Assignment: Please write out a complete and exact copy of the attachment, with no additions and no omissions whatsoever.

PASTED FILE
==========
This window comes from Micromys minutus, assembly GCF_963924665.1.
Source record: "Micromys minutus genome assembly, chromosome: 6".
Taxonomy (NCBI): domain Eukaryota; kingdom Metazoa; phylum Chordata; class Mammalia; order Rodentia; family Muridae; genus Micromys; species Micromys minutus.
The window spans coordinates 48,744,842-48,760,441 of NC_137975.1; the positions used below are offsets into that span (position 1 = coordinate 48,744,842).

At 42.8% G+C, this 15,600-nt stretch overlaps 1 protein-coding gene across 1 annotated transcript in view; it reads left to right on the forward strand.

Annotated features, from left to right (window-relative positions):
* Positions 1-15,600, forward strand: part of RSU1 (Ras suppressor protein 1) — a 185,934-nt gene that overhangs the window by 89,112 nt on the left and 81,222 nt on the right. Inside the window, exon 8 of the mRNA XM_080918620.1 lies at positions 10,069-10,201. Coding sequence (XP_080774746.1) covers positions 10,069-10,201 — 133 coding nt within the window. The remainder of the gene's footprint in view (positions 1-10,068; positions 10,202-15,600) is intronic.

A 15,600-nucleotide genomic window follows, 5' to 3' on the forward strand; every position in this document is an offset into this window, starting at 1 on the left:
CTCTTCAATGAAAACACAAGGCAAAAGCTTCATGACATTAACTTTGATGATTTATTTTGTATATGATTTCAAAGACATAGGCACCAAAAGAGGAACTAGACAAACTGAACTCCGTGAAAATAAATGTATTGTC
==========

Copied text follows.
This window comes from Micromys minutus, assembly GCF_963924665.1.
Source record: "Micromys minutus genome assembly, chromosome: 6".
Taxonomy (NCBI): domain Eukaryota; kingdom Metazoa; phylum Chordata; class Mammalia; order Rodentia; family Muridae; genus Micromys; species Micromys minutus.
The window spans coordinates 48,744,842-48,760,441 of NC_137975.1; the positions used below are offsets into that span (position 1 = coordinate 48,744,842).

At 42.8% G+C, this 15,600-nt stretch overlaps 1 protein-coding gene across 1 annotated transcript in view; it reads left to right on the forward strand.

Annotated features, from left to right (window-relative positions):
* Positions 1-15,600, forward strand: part of RSU1 (Ras suppressor protein 1) — a 185,934-nt gene that overhangs the window by 89,112 nt on the left and 81,222 nt on the right. Inside the window, exon 8 of the mRNA XM_080918620.1 lies at positions 10,069-10,201. Coding sequence (XP_080774746.1) covers positions 10,069-10,201 — 133 coding nt within the window. The remainder of the gene's footprint in view (positions 1-10,068; positions 10,202-15,600) is intronic.

A 15,600-nucleotide genomic window follows, 5' to 3' on the forward strand; every position in this document is an offset into this window, starting at 1 on the left:
CTCTTCAATGAAAACACAAGGCAAAAGCTTCATGACATTAACTTTGATGATTTATTTTGTATATGATTTCAAAGACATAGGCACCAAAAGAGGAACTAGACAAACTGAACTCCGTGAAAATAAATGTATTGTC